On that central Illinois farm where both my grandfather and father had been born, taking care of the hens and gathering their eggs each day was not so much a chore as a mission. Each day eggs appeared in the straw-filled nesting boxes, sometimes still warm to the touch. Their size and shape seemed custom-made to cradle perfectly in a child's hand. Upon returning to the house, I'd show the basket to Grandma, and she would ooohh and aaahh over it. Then she'd ask, "Did you thank the hens?" The time or two I forgot, she had me go back out and do it — a little bit of tough love, but love nonetheless, toward me and toward the hens.
A habit of gratitude becomes second nature when you grow up with a grandmother who insists that you thank the hens every time you gather their eggs. Even now, fifty years later, this is the question that echoes in my mind every time I eat an egg. And whether I do it out loud, as I did as a child at my grandmother's prompting, or internally, as I most often do today, I always thank the hens.
Thinking back, the hens on that farm had all five of the things the children had identified: food, water, shelter, friends, and love. Yet none had names like Daisy, Buttercup, or Puddles; in fact, none had names at all. Perhaps it was because when their egg-laying days were over, well, then, their days were over too. I'm not sure what end-of-life issues the hens and children at the Academy for Global Citizenship will face, but the topic is one of the busiest threads on the Chicago Chicken Enthusiasts' discussion forum.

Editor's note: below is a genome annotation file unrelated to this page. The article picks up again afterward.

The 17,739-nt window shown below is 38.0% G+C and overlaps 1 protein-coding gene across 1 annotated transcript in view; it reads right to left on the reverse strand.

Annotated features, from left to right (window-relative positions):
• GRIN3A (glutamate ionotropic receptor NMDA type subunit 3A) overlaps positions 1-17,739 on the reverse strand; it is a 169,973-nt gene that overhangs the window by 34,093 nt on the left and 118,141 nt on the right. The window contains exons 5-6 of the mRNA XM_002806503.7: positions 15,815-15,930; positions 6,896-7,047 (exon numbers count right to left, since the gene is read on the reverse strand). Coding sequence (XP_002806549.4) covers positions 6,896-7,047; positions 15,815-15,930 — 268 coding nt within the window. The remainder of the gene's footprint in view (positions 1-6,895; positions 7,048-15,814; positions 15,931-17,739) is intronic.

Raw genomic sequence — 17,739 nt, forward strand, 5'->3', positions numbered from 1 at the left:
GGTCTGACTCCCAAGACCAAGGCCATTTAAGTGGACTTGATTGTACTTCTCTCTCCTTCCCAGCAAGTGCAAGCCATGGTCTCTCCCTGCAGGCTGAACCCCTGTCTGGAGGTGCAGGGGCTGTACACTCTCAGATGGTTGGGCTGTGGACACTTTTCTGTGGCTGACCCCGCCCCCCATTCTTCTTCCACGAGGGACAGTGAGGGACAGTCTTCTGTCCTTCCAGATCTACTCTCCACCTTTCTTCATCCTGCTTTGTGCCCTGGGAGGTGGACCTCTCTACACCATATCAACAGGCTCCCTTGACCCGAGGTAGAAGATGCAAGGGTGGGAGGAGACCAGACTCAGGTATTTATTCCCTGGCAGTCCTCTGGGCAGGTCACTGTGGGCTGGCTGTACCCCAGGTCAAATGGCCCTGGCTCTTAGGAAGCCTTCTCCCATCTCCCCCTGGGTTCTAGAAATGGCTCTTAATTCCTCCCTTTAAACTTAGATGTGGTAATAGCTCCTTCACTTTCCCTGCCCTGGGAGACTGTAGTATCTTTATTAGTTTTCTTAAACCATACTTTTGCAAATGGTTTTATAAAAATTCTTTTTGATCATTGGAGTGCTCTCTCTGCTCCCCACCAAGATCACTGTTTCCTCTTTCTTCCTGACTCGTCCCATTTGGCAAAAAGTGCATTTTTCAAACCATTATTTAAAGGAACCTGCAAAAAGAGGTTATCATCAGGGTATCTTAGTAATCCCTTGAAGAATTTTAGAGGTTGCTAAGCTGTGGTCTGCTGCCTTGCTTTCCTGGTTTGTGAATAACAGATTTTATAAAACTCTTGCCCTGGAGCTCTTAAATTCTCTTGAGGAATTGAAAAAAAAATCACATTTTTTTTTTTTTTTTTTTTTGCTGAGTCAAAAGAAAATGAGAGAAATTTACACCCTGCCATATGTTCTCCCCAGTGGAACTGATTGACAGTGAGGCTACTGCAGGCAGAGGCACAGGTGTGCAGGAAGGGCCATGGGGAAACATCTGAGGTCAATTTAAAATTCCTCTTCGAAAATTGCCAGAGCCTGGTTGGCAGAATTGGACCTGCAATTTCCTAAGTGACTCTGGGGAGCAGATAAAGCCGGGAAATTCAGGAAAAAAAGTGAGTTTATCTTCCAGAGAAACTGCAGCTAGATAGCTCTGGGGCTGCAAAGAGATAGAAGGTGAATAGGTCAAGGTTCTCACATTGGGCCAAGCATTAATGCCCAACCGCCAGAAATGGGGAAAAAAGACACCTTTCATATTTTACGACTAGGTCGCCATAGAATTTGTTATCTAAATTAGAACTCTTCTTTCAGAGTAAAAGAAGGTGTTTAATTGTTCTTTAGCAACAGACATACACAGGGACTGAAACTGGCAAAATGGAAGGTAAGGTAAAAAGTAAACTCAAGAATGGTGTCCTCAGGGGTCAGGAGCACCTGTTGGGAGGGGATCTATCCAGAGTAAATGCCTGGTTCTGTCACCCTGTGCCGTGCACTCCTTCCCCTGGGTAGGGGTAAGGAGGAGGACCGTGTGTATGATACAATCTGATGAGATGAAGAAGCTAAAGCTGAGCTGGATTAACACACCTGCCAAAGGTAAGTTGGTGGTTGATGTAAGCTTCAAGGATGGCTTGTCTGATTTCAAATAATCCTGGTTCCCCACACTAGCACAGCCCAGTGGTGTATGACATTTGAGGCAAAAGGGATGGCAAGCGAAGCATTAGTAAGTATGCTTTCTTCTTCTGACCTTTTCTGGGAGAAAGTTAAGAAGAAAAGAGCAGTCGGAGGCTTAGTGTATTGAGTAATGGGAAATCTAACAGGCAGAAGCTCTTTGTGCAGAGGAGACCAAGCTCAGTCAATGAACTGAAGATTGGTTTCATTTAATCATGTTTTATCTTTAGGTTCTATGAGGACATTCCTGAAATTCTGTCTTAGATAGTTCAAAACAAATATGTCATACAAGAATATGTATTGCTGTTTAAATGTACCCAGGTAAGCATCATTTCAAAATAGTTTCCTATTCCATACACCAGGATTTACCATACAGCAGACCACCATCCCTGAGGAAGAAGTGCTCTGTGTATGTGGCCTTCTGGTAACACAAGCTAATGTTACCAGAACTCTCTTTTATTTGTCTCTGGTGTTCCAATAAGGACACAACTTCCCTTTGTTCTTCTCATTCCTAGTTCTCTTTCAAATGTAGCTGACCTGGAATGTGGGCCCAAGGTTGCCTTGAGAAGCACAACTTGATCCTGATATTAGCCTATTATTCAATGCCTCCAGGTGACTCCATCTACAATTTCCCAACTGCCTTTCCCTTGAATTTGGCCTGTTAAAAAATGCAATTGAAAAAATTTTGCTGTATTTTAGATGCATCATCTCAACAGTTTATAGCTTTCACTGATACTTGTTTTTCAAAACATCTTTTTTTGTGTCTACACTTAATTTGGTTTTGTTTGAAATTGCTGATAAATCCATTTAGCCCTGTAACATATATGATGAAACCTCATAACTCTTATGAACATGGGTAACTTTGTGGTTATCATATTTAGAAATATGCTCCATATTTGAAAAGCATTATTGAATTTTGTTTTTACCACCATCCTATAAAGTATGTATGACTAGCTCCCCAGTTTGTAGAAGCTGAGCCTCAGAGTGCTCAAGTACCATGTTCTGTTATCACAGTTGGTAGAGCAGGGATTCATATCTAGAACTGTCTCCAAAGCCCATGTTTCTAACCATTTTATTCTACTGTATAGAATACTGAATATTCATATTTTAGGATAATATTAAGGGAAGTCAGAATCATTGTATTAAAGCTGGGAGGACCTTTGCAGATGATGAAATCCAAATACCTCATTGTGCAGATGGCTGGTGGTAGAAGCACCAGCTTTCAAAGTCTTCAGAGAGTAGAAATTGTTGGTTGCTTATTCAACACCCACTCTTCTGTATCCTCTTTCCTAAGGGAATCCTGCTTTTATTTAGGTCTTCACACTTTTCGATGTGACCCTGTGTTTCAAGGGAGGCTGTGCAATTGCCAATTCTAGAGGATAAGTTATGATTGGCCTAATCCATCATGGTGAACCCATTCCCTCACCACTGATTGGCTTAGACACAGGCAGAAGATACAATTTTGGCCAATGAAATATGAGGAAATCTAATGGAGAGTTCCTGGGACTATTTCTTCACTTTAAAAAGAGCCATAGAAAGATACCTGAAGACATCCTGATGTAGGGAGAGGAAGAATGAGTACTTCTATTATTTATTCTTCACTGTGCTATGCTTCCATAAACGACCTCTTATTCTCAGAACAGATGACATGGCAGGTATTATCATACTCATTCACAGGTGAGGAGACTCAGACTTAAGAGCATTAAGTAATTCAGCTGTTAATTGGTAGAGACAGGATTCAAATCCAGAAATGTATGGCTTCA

In my own farm upbringing, the end came swiftly, and then Grandma's hens underwent a transubstantiation into the most delicious chicken soup, with the rich flavors that come only with a long, happy life. And that is certainly an odd notion — to love a creature, and then to eat it. But then again, so is the notion of eating the body and drinking the blood of a deity. That sort of institutionalized cannibalism, or Holy Communion, only began to make sense to me after I read these lines from "The Host" by William Carlos Williams:
There is nothing to eat,
seek it where you will,
but the body of the Lord.
The blessed plants
and the sea, yield it
to the imagination intact.